When I first came upon the news that the IITs are creating a supernumerary reservation for women, I also came upon a vast diversity of opinions in various sources, praising the move. Articles chronicled the long history of poor representation of women in engineering colleges, strongly supported the committee which had the first panel which had recommended it, even while others questioned whether the move went far enough. The discussion was thorough and had clearly been taking place for months from January to April of 2017. There were opinions from seasoned academics, analysing the move and making recommendations on the way forward, and from students, both aspirants and those who were already enrolled at the institutes. The fact is that this is a discussion that needs to happen, and it’s a discussion that shouldn’t just end. We should always strive to balance our education, and the low proportion of girls in engineering is abysmal. It is important to encourage more girls to enter the field, and we need to make sure that not only are policies encouraging this but also making sure that they are being followed through and enforced. We need to constantly look over our policies to determine if they are achieving the goals they were intended for, and finding ways to improve them.
Cut to a little over a month later. Even as exams begin wrapping up in Delhi University, the attention is on the admission season, with results being declared and the registration process having begun. The dialogue seems to be focussing exclusively on the toppers, examining the performance of girls versus boys or government schools vs private. And as always, the discussion has been about the high marks and the inevitable skyrocketing cutoffs, spiced this year a little by the controversy over the CBSE’s Marks Moderation Policy.
Finishing my MA and thus, being more caught up in the admission cycle and debates than before, I couldn’t help but hark back to when I was finishing school myself and facing my own anxieties and doubts regarding college choices and cutoffs. The discussion on the reservation for girls was there, however, what I remembered more than anything else was my frustrations about the status of psychology in Delhi University, a subject I had taken in school and had been eager (at the time) to pursue in college.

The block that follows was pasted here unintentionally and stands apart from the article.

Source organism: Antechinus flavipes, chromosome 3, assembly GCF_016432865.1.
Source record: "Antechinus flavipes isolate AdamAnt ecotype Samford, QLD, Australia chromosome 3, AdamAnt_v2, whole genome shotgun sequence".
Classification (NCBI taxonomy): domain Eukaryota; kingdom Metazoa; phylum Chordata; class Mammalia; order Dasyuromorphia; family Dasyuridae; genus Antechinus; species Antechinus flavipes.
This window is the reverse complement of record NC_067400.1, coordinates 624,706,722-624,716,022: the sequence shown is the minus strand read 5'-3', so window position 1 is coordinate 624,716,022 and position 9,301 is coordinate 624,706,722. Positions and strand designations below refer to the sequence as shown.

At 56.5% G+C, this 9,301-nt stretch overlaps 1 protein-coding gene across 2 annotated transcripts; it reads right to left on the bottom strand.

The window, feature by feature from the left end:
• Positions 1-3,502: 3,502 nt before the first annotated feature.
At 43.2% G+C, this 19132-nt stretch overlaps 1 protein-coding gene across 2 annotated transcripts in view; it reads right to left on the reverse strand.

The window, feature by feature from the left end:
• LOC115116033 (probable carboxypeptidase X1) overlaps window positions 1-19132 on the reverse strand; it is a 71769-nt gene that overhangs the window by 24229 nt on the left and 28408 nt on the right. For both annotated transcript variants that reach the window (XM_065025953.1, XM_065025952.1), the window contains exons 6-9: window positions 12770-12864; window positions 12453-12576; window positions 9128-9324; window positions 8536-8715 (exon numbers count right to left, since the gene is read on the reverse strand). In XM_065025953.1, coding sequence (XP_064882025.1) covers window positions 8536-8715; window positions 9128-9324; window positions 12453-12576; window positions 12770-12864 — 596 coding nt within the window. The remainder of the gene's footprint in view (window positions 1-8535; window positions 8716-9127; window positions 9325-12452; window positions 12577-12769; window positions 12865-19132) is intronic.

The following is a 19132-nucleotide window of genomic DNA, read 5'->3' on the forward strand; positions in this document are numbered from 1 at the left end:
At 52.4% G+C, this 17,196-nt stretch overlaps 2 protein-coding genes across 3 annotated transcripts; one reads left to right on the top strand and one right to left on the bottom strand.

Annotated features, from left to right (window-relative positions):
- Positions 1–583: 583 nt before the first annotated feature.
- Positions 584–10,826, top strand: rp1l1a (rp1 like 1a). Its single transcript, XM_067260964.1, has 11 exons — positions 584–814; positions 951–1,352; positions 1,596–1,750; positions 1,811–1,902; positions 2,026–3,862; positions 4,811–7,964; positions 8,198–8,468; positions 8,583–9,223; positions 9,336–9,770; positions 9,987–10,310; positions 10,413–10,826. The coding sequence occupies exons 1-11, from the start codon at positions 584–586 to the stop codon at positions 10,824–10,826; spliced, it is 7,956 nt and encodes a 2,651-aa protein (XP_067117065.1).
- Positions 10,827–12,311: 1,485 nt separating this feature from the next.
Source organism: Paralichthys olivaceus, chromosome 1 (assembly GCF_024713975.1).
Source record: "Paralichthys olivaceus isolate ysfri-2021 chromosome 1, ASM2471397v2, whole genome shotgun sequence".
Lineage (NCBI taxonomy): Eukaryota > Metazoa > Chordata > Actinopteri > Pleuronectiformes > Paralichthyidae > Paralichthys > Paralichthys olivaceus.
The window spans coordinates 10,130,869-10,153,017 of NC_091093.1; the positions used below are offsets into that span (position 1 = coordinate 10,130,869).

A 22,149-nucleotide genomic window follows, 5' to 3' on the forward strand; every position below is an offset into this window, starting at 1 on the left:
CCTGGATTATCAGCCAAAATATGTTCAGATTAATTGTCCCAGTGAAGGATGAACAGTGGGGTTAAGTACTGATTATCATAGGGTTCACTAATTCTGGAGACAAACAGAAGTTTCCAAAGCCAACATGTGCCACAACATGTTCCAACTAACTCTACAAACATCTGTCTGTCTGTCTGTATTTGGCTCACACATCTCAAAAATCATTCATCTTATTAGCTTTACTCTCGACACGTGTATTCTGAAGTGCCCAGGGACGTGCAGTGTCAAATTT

In the intensive discourse on bridging gender gaps, overcoming the disadvantage women face in admissions and college, finding ways to overcome gender inequality and rooting out patriarchal norms and notions, there is a stark silence on some aspects of college education, with almost little to no opinion being raised on the disadvantages interested boys face in opting for some courses. Perhaps the best examples of this are the programs offering various bachelor’s degrees in psychology and elementary education in Delhi University. Of the 12 colleges offering some sort of a degree in psychology in DU, only 5 are co-educational, none of them part of the conventional definition of elite colleges in the university. Girls have the option of studying the subject at prestigious institutions such as Lady Sri Ram College (LSR), Daulat Ram College and Jesus and Mary College (JMC). Of the five viable options for boys, only one (Zakir Hussain College) comes close to these in terms of reputation and infrastructure. One of the remaining four is an evening college, severely limiting the options of boys wanting to enter the field. Bad as the situation is in psychology, it is even worse in the elementary education program. Eight colleges offer the degree, yet not one of them are co-educational. A boy simply cannot dream of doing his bachelor’s in DU and yet hope to teach in elementary school.
It is this contrast in realities that raises the question of how much we’re doing to actually bridge the gender gap. It is undeniable that we need more women becoming engineers, but do we not want more boys becoming therapists and counsellors? Do we really not want any men teaching in elementary schools? I have no doubt that the shutting out of boys from these fields is grounded in the old patriarchal notions of segregation of professions for boys and girls, of the ‘manly’ engineering and the ‘feminine’ arts. The idea that elementary school teaching and psychology is ‘women’s work’ is undeniably a construct rooted in patriarchy, but what explains the deafening silence on the issue by those who advocate for gender equality?
Why is it that apart from a few stray voices, the vociferous and engaging discourse on gender and education bypasses these issues? Shouldn’t we be encouraging boys to take up these courses? If we’re comfortable with a supernumerary reservation for women in engineering colleges, shouldn’t we at least ask for more co-educational colleges to offer psychology and elementary education? Failing that, couldn’t we at least reserve a few supernumerary seats for boys in these courses in women’s colleges until we can convince co-educational colleges to introduce these courses? Or are we comfortable in only eliminating gender disparity in those fields where women are underrepresented, ignoring the ones with male underrepresentation? How serious are we really about closing the gaps between genders and eliminating the constructs of patriarchy?
Image used for representative purposes only.